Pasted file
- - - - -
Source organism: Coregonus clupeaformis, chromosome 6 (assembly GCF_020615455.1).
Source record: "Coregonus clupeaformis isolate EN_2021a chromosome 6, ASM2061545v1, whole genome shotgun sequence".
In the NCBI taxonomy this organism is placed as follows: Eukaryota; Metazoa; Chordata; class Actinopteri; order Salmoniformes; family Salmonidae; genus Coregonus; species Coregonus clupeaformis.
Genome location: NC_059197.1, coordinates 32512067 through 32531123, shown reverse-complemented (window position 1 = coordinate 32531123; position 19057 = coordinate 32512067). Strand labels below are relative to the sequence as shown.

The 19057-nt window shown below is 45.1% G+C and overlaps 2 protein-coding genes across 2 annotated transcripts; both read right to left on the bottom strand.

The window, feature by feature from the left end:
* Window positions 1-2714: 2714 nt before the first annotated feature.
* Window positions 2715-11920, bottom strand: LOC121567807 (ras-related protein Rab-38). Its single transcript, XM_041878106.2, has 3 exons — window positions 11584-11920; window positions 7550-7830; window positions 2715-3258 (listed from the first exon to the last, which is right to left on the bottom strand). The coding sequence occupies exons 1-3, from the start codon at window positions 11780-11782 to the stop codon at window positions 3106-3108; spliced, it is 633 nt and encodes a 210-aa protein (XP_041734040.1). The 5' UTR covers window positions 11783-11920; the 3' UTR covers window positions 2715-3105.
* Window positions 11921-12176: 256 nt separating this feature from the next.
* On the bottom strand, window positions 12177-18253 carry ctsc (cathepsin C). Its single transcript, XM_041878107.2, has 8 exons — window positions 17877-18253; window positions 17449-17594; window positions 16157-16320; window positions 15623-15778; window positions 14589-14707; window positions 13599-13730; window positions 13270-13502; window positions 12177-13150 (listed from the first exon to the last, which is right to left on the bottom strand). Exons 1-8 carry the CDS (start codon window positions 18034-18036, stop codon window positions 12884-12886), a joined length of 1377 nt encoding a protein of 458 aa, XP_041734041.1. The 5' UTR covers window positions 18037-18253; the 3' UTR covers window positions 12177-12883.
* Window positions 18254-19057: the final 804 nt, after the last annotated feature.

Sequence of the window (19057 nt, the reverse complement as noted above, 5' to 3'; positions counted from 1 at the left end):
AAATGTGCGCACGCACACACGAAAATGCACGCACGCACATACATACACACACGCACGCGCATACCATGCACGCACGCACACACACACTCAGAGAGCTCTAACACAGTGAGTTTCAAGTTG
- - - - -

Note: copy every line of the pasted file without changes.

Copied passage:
Source organism: Coregonus clupeaformis, chromosome 6 (assembly GCF_020615455.1).
Source record: "Coregonus clupeaformis isolate EN_2021a chromosome 6, ASM2061545v1, whole genome shotgun sequence".
In the NCBI taxonomy this organism is placed as follows: Eukaryota; Metazoa; Chordata; class Actinopteri; order Salmoniformes; family Salmonidae; genus Coregonus; species Coregonus clupeaformis.
Genome location: NC_059197.1, coordinates 32512067 through 32531123, shown reverse-complemented (window position 1 = coordinate 32531123; position 19057 = coordinate 32512067). Strand labels below are relative to the sequence as shown.

The 19057-nt window shown below is 45.1% G+C and overlaps 2 protein-coding genes across 2 annotated transcripts; both read right to left on the bottom strand.

The window, feature by feature from the left end:
* Window positions 1-2714: 2714 nt before the first annotated feature.
* Window positions 2715-11920, bottom strand: LOC121567807 (ras-related protein Rab-38). Its single transcript, XM_041878106.2, has 3 exons — window positions 11584-11920; window positions 7550-7830; window positions 2715-3258 (listed from the first exon to the last, which is right to left on the bottom strand). The coding sequence occupies exons 1-3, from the start codon at window positions 11780-11782 to the stop codon at window positions 3106-3108; spliced, it is 633 nt and encodes a 210-aa protein (XP_041734040.1). The 5' UTR covers window positions 11783-11920; the 3' UTR covers window positions 2715-3105.
* Window positions 11921-12176: 256 nt separating this feature from the next.
* On the bottom strand, window positions 12177-18253 carry ctsc (cathepsin C). Its single transcript, XM_041878107.2, has 8 exons — window positions 17877-18253; window positions 17449-17594; window positions 16157-16320; window positions 15623-15778; window positions 14589-14707; window positions 13599-13730; window positions 13270-13502; window positions 12177-13150 (listed from the first exon to the last, which is right to left on the bottom strand). Exons 1-8 carry the CDS (start codon window positions 18034-18036, stop codon window positions 12884-12886), a joined length of 1377 nt encoding a protein of 458 aa, XP_041734041.1. The 5' UTR covers window positions 18037-18253; the 3' UTR covers window positions 12177-12883.
* Window positions 18254-19057: the final 804 nt, after the last annotated feature.

Sequence of the window (19057 nt, the reverse complement as noted above, 5' to 3'; positions counted from 1 at the left end):
AAATGTGCGCACGCACACACGAAAATGCACGCACGCACATACATACACACACGCACGCGCATACCATGCACGCACGCACACACACACTCAGAGAGCTCTAACACAGTGAGTTTCAAGTTG